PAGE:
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The new standard on lease accounting (IFRS 16) was issued in January 2016 with major changes, of which the most significant are the following:

  • The new definition of the lease can cause that some contracts previously treated as “service contracts” can now be treated as “lease contracts”; and
  • Accounting for leases in the lessee’s financial statements changed and lessees do not classify the lease anymore. Instead, they should account for all the leases in the same way.

Why the change?

The main reason for the change was that companies were able to hide some liabilities resulting from leases through IAS 17 in the past, especially in operating leases.  The information was then hidden in the notes to the financial statements.

What is a lease under the new IFRS 16?

IFRS 16.9 determines that a contract is or contains a lease if it conveys the right to control the use of an identified asset for a period of time in exchange for consideration.

A few questions to consider if you have a lease:

  • Can the asset be identified?
  • Can the customer decide about the asset’s use?
  • Can the customer get the economic benefit from the use of that asset?
  • Can the supplier substitute the asset during the period of use?

The lease also needs to be separated into lease and non-lease components.  For example, if you rent an office and the rental payments include fees for cleaning services, the payments should be separated into the two components, namely the lease and service payments.  These need to be accounted for separately.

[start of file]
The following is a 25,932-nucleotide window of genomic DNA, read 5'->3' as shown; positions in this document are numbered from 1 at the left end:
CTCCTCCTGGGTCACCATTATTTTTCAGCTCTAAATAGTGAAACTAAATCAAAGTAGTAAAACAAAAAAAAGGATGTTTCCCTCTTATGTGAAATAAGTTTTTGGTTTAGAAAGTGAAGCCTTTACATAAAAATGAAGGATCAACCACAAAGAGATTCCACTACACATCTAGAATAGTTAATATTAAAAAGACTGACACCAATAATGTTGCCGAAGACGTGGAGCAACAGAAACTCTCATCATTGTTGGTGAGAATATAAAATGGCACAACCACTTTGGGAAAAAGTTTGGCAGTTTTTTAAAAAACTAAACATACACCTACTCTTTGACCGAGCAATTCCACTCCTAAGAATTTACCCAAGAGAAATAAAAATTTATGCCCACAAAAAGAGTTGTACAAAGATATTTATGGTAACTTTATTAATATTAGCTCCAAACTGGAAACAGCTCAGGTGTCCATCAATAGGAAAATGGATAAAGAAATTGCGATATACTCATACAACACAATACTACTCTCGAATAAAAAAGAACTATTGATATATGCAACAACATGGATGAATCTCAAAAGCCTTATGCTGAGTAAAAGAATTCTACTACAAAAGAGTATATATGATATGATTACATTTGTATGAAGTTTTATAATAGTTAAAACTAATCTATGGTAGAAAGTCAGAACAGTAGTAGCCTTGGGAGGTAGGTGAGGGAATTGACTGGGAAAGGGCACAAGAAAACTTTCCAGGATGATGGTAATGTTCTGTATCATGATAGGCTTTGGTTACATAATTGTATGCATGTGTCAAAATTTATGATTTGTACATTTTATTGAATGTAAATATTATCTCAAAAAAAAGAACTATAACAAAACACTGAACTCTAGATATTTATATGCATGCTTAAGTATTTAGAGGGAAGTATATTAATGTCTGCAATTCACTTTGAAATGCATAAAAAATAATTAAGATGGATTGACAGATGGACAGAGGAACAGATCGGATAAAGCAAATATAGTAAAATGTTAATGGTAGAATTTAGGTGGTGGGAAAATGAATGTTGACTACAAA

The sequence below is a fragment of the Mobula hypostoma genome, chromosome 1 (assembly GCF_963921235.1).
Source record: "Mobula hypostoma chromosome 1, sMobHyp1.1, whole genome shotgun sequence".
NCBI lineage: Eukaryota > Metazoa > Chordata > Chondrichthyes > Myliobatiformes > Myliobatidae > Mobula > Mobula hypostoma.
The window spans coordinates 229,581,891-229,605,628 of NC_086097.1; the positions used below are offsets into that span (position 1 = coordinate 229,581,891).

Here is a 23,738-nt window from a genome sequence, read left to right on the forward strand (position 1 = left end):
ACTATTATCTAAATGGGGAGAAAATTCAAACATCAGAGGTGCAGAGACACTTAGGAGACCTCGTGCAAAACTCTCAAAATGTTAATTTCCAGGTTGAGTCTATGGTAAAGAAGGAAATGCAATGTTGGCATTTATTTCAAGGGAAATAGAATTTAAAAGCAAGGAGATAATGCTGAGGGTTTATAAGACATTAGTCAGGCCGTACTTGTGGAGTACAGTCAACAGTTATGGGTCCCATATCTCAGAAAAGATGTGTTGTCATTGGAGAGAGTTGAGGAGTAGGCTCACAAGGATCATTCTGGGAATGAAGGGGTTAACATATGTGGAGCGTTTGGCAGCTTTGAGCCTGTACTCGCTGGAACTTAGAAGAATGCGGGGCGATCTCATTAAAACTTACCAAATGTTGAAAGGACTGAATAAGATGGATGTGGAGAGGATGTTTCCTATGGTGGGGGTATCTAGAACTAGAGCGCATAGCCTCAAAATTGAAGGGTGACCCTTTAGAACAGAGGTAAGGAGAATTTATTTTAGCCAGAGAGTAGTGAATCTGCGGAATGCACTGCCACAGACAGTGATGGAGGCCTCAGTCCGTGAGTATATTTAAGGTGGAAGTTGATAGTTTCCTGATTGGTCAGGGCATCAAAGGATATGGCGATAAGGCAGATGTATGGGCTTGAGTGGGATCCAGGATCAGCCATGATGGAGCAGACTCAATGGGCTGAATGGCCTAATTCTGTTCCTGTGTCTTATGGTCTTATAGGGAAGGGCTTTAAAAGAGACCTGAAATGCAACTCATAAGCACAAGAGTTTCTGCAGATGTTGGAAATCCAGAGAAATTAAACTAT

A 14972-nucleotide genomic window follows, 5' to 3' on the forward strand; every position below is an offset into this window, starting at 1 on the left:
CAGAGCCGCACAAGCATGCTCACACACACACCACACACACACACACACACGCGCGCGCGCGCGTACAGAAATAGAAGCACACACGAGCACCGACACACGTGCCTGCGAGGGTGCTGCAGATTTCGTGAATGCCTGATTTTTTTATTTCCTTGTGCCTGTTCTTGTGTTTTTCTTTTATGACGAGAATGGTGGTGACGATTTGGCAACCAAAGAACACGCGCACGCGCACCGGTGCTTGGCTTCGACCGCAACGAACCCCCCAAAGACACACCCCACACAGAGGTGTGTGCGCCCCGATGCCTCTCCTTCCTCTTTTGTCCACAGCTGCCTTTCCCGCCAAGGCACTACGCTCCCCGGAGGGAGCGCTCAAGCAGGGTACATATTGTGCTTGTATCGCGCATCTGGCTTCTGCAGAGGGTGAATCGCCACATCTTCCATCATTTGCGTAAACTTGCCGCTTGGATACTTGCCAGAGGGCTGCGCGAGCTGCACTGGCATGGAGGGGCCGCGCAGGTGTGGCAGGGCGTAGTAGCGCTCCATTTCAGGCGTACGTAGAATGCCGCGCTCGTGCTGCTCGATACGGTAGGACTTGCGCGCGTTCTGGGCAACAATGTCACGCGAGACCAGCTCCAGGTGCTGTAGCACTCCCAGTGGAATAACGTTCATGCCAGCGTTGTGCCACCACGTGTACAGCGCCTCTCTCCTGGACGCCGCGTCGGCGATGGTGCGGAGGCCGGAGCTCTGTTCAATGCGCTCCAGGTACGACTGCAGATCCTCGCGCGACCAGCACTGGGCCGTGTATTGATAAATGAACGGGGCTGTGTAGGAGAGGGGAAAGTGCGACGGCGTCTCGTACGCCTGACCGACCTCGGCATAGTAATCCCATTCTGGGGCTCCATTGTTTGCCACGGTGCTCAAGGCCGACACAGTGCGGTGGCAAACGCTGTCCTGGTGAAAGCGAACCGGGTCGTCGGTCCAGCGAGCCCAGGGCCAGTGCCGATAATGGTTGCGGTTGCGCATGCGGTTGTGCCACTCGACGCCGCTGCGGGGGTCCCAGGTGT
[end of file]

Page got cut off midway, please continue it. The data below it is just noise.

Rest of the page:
The second big change is that lessees do not need to classify the lease at inception to determine whether it is a finance or operating lease.  IFRS 16 has a single model of accounting for every lease for the lessees.  In short:

  • A right-of-use asset and corresponding liability needs to be recognised; and
  • The asset shall be depreciated and the liability amortised over the lease period.

There are however two exemptions to this rule:

  • Lease of assets for less than 12 months (short-term leases), and
  • Lease of assets of low value (such as computers, furniture etc.).

Kindly note that this is only applicable to entities that use full IFRS to compile their financial statements.  Should you as a valued client use IFRS for SME’s to compile your financial statements, the above does not yet apply.

If you have any further questions on this topic, you are welcome to contact Retha van Blommestein (retha@asl.co.za) or your relationship director.

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